Written by Dan Barash
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Topics: Congress, Parents

Saturday, 1 October 2005

Congress passed emergency legislation today to force eight-year-old Ethan Deters to be in bed by 9PM every night. Ethan has been struggling over his bedtime schedule with his parents, Sondra and Wally Deters of Lafayette, Indiana. With Ethan consistently staying up until after 10PM, congressional leaders felt they had to take the extraordinary action.

President Bush signed the bill immediately, commenting that "in complex matters such as this, I prefer to err on the side of going to bed early. I always go to be early, and I find it to be very beneficial."

Wally Deters announced he was "ecstatic" over the legislation. "I'm glad Congress can take a break from fighting terrorism and budgetary matters to take on issues that directly affect Americans," he said. Sondra Deters stated she was confident that "The power and prestige of the greatest legislative body in the world will have a profound impact on Ethan."

The bedtime controversy has been a power struggle between Ethan and his parents for over 3 years. The issue was first raised in 2002 when Ethan stated he would henceforth abide only by "grownup rules". Several local, state, and federal court rulings have failed to resolve the matter. A series of temper tantrums early this year drove Ethan's parents to seek assistance from Congress.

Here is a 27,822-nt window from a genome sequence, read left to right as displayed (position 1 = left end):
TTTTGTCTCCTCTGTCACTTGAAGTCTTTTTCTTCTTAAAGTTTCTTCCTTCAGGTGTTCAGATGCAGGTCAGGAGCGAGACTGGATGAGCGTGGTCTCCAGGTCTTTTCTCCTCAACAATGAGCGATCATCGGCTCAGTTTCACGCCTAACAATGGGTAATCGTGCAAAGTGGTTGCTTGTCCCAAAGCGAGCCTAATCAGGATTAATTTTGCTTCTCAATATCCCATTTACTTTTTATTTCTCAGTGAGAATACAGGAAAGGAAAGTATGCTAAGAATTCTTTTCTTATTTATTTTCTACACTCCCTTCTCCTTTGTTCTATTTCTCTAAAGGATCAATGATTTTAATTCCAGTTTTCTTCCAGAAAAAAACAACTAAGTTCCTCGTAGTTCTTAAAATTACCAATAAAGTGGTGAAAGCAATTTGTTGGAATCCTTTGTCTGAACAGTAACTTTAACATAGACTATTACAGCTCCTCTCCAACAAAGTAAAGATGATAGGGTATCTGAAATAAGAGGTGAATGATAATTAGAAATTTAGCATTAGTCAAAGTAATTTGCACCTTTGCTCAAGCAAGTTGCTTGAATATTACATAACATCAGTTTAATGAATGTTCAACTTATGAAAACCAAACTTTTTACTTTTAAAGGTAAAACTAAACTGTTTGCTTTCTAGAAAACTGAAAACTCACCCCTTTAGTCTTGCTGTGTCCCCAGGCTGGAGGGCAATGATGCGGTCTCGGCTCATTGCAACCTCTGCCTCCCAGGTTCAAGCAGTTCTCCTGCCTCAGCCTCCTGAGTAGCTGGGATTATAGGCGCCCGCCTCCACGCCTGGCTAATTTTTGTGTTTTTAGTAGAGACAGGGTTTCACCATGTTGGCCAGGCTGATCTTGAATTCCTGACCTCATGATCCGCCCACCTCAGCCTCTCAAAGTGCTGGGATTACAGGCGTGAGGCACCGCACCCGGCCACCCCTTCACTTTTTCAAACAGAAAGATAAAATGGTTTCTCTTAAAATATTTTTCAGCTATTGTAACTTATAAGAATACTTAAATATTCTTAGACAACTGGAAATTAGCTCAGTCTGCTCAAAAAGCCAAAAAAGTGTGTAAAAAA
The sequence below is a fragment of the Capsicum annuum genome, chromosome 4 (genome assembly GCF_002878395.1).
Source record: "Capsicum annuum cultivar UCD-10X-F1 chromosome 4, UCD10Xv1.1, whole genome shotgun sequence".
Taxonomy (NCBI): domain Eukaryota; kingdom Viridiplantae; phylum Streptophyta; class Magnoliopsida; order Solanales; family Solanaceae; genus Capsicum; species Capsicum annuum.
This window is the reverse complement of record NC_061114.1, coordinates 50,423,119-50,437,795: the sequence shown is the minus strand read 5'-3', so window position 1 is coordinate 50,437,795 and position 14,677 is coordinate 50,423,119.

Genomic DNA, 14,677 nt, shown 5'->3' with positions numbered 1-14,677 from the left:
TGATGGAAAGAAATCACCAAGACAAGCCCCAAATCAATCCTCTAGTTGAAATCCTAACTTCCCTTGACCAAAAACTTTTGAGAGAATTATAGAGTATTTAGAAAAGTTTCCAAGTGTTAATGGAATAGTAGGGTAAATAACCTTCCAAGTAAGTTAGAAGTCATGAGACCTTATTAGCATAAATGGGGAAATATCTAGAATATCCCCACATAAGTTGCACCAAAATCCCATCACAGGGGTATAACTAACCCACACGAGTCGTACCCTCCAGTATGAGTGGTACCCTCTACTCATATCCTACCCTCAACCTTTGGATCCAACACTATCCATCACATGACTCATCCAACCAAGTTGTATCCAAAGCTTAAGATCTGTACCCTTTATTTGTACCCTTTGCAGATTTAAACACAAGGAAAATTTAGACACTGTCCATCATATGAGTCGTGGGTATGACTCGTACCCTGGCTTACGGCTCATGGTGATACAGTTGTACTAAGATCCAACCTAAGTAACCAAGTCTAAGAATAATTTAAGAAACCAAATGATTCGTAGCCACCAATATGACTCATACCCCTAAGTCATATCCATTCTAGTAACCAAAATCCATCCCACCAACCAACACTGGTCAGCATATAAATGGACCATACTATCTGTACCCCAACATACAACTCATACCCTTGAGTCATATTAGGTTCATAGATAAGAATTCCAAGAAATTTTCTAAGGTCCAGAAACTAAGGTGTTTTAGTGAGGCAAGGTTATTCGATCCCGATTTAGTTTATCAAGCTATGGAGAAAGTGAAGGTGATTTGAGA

Ethan refused to speak to the throngs of reporters camped outside his home, but he could be overheard forcefully telling his parents that the congressional action was "not fair". A spokesman for Ethan told reporters that a major concern was monsters under the bed that may harm the youngster once he fell asleep. Wally Deters dismisses the monster claim and contends that numerous inspections have failed to reveal any evidence of monsters.

House Majority Leader Tom DeLay took a break from complaining about allegations of ethical misconduct to support the congressional action. "Thank God we live in a country where the government can step into any family's bedroom and make things right," he said.

Sondra Deters said she admired her husband's persistence in the bedtime struggle. "I told him not to make a federal case of it, but thank goodness he ignored me as usual."

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The story above is a satire or parody. It is entirely fictitious.

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